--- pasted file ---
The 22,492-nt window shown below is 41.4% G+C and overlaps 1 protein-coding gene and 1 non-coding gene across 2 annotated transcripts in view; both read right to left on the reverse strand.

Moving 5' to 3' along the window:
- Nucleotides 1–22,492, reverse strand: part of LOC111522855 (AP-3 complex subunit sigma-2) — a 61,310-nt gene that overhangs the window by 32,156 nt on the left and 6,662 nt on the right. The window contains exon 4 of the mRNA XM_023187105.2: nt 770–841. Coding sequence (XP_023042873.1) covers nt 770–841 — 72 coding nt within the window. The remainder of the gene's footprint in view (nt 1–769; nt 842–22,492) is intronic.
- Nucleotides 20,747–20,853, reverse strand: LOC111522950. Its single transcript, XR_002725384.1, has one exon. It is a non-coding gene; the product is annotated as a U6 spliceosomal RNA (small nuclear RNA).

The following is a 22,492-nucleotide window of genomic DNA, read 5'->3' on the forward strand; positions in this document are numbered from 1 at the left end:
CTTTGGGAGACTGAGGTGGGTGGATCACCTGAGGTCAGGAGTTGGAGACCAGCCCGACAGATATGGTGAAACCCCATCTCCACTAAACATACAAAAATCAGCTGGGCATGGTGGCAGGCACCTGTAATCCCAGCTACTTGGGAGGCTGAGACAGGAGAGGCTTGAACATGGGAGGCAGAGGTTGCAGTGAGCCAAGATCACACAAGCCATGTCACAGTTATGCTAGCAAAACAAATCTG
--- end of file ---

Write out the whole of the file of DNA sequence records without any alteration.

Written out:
The 22,492-nt window shown below is 41.4% G+C and overlaps 1 protein-coding gene and 1 non-coding gene across 2 annotated transcripts in view; both read right to left on the reverse strand.

Moving 5' to 3' along the window:
- Nucleotides 1–22,492, reverse strand: part of LOC111522855 (AP-3 complex subunit sigma-2) — a 61,310-nt gene that overhangs the window by 32,156 nt on the left and 6,662 nt on the right. The window contains exon 4 of the mRNA XM_023187105.2: nt 770–841. Coding sequence (XP_023042873.1) covers nt 770–841 — 72 coding nt within the window. The remainder of the gene's footprint in view (nt 1–769; nt 842–22,492) is intronic.
- Nucleotides 20,747–20,853, reverse strand: LOC111522950. Its single transcript, XR_002725384.1, has one exon. It is a non-coding gene; the product is annotated as a U6 spliceosomal RNA (small nuclear RNA).

The following is a 22,492-nucleotide window of genomic DNA, read 5'->3' on the forward strand; positions in this document are numbered from 1 at the left end:
CTTTGGGAGACTGAGGTGGGTGGATCACCTGAGGTCAGGAGTTGGAGACCAGCCCGACAGATATGGTGAAACCCCATCTCCACTAAACATACAAAAATCAGCTGGGCATGGTGGCAGGCACCTGTAATCCCAGCTACTTGGGAGGCTGAGACAGGAGAGGCTTGAACATGGGAGGCAGAGGTTGCAGTGAGCCAAGATCACACAAGCCATGTCACAGTTATGCTAGCAAAACAAATCTG